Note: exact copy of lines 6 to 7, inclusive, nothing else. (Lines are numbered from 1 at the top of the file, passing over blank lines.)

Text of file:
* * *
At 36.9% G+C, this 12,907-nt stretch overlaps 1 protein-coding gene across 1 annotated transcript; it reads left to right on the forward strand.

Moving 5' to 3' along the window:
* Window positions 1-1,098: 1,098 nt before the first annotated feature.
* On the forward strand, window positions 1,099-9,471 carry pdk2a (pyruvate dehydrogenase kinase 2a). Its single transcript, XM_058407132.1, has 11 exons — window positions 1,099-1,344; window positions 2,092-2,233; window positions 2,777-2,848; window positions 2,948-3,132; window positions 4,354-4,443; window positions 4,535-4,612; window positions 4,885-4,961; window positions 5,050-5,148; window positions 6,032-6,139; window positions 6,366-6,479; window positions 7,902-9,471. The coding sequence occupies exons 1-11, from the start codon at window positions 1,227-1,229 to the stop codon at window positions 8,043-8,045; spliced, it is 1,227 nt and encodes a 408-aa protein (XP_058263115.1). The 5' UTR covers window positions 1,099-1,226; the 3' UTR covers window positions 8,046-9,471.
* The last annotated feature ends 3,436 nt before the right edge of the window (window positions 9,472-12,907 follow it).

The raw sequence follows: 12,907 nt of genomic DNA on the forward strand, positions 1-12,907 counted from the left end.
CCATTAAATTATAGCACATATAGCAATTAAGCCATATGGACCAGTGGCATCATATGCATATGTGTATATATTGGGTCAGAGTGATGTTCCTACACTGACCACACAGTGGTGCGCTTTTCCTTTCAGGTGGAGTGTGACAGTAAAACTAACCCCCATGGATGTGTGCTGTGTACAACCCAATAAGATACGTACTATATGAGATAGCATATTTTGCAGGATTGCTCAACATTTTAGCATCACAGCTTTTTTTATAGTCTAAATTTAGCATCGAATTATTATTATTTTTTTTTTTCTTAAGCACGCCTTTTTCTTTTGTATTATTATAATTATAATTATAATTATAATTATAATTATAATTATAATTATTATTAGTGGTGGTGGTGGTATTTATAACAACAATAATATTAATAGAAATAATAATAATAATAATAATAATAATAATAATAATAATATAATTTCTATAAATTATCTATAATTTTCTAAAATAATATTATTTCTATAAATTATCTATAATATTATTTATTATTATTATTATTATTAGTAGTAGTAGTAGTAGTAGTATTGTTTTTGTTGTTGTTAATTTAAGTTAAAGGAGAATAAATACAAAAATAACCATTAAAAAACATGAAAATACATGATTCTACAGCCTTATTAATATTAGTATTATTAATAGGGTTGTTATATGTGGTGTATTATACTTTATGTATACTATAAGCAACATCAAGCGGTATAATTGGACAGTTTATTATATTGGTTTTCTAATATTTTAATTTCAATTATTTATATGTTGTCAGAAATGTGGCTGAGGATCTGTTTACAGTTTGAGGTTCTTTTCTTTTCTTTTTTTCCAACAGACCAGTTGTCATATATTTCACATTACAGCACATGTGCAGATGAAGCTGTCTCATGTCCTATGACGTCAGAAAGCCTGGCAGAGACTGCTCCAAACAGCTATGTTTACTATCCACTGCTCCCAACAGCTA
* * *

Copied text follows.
The raw sequence follows: 12,907 nt of genomic DNA on the forward strand, positions 1-12,907 counted from the left end.
CCATTAAATTATAGCACATATAGCAATTAAGCCATATGGACCAGTGGCATCATATGCATATGTGTATATATTGGGTCAGAGTGATGTTCCTACACTGACCACACAGTGGTGCGCTTTTCCTTTCAGGTGGAGTGTGACAGTAAAACTAACCCCCATGGATGTGTGCTGTGTACAACCCAATAAGATACGTACTATATGAGATAGCATATTTTGCAGGATTGCTCAACATTTTAGCATCACAGCTTTTTTTATAGTCTAAATTTAGCATCGAATTATTATTATTTTTTTTTTTCTTAAGCACGCCTTTTTCTTTTGTATTATTATAATTATAATTATAATTATAATTATAATTATAATTATAATTATTATTAGTGGTGGTGGTGGTATTTATAACAACAATAATATTAATAGAAATAATAATAATAATAATAATAATAATAATAATAATAATATAATTTCTATAAATTATCTATAATTTTCTAAAATAATATTATTTCTATAAATTATCTATAATATTATTTATTATTATTATTATTATTAGTAGTAGTAGTAGTAGTAGTATTGTTTTTGTTGTTGTTAATTTAAGTTAAAGGAGAATAAATACAAAAATAACCATTAAAAAACATGAAAATACATGATTCTACAGCCTTATTAATATTAGTATTATTAATAGGGTTGTTATATGTGGTGTATTATACTTTATGTATACTATAAGCAACATCAAGCGGTATAATTGGACAGTTTATTATATTGGTTTTCTAATATTTTAATTTCAATTATTTATATGTTGTCAGAAATGTGGCTGAGGATCTGTTTACAGTTTGAGGTTCTTTTCTTTTCTTTTTTTCCAACAGACCAGTTGTCATATATTTCACATTACAGCACATGTGCAGATGAAGCTGTCTCATGTCCTATGACGTCAGAAAGCCTGGCAGAGACTGCTCCAAACAGCTATGTTTACTATCCACTGCTCCCAACAGCTA